Russia insists its protecting its citizens in Ukraine
Published 03/03/2014 | 11:03
Russia has insisted troops that have streamed into Ukraine are protecting Russian citizens living there.
Foreign minister Sergey Lavrov said it is necessary to use Russian troops in Ukraine "until the normalisation of the political situation".
He told an opening session of the UN Human Rights Council in Geneva that Moscow is committed to human rights and added that "military interventions on the pretext of civilian population produce the opposite effect".
Ukraine has accused Russia of a military invasion, and has called on Kremlin to withdraw its troops.
Yesterday the Kiev administration put its military on high alert and appealed for international help to avoid what it fears is a possible wider invasion by Russia.
After Russia captured the Crimean peninsula without firing a shot, fears grew in the Ukrainian capital and beyond that Moscow might seek to expand its control by seizing other eastern parts of the country.
The US believes Russia has complete operational control of Crimea, a pro-Russian area of the country, and has more than 6,000 troops in the region.
Ukrainian prime minister Arseniy Yatsenyuk said there was no reason for Russia to invade and warned that "we are on the brink of disaster".
Pro-Russian troops have taken over a ferry terminal on the easternmost tip of Crimea, intensifying fears that Moscow will send even more troops.
The terminal in the Ukrainian city of Kerch is about 12 miles by boat to Russia.
Soldiers are operating the terminal, which serves as a common departure point for many Russian-bound ships.
The men refused to identify themselves, but they spoke Russian and the vehicles transporting them had Russian licence plates.
Tension between Ukraine and Moscow rose sharply after Ukraine's pro-Russian president Viktor Yanukovych was pushed out by a protest movement among people who wanted closer ties with the European Union.
Yanukovych fled to Russia after more than 80 demonstrators were killed near Kiev's central square, but says he is still president.
Since then, troops that Ukraine says are Russian soldiers have moved into Crimea, patrolling airports, smashing equipment at an air base and besieging Ukrainian military installations.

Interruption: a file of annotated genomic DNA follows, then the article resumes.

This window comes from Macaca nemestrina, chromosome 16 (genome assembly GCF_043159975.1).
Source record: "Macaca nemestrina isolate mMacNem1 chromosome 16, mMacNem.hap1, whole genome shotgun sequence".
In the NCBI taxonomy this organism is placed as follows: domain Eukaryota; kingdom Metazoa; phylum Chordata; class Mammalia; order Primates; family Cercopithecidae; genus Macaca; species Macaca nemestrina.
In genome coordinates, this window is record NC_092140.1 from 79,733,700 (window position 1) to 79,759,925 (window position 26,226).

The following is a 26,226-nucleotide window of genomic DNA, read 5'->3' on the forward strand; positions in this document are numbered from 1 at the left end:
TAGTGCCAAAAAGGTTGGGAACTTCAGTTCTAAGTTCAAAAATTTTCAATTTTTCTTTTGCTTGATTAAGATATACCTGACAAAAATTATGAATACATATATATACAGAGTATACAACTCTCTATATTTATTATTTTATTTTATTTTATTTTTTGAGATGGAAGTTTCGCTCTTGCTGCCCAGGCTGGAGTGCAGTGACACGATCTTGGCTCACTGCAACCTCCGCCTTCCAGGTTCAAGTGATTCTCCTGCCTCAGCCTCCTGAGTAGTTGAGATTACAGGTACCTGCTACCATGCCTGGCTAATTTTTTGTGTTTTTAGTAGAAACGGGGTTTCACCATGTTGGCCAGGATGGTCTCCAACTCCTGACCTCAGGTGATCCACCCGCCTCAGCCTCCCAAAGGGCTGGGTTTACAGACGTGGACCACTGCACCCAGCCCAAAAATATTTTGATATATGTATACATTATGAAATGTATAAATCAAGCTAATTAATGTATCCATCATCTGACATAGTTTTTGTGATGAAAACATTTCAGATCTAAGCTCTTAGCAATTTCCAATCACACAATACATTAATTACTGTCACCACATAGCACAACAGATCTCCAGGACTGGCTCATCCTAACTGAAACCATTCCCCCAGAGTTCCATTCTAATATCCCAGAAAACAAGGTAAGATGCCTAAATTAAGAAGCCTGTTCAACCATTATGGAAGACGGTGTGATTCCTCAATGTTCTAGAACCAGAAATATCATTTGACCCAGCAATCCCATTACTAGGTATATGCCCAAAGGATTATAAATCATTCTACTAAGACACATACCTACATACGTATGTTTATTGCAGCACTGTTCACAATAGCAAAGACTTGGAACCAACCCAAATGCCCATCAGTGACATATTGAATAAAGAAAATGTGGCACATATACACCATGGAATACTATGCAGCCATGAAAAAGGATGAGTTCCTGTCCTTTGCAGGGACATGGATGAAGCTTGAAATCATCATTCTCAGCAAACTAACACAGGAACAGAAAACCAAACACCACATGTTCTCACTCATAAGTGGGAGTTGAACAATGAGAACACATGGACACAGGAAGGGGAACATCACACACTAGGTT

UK Foreign Secretary William Hague met Mr Yatsenyuk and laid a bouquet of flowers in Kiev's Independence Square where the killed demonstrators are being commemorated.
Mr Hague said it was urgent to get Russia and Ukraine "in direct communication with each other".
Mr Putin has defied calls from the West to pull back his troops, insisting that Russia has a right to protect its interests and those of Russian-speakers in Crimea and elsewhere in Ukraine.
His confidence is matched by the knowledge that Ukraine's 46 million people have divided loyalties.
While much of western Ukraine wants closer ties with the 28-nation European Union, its eastern and southern regions like Crimea look to Russia for support.
Faced with the Russian threat, Ukraine's new government has moved to consolidate its authority, naming new regional governors in the pro-Russia east, enlisting the support of the country's wealthy businessmen and dismissing the head of the country's navy after he declared allegiance to the pro-Russian government in Crimea.
Nato held an emergency meeting in Brussels and the US, France and Britain debated the possibility of boycotting the next G8 economic summit, to be held in June in Sochi, the host of Russia's successful Winter Olympics.
Yesterday, the White House issued a joint statement on behalf of the G7 saying they are suspending participation in the planning for the upcoming summit because Russia's advances in the Ukraine violate the "principles and values" on which the G7 and G8 operate.
So far, however, Ukraine's new government and the West have been powerless to counter Russia's tactics.
Russia has long wanted to reclaim the Crimean peninsula, part of its territory until 1954. Russia's Black Sea Fleet pays Ukraine millions annually to be stationed at the Crimean port of Sevastopol and nearly 60pc of Crimea's residents identify themselves as Russian.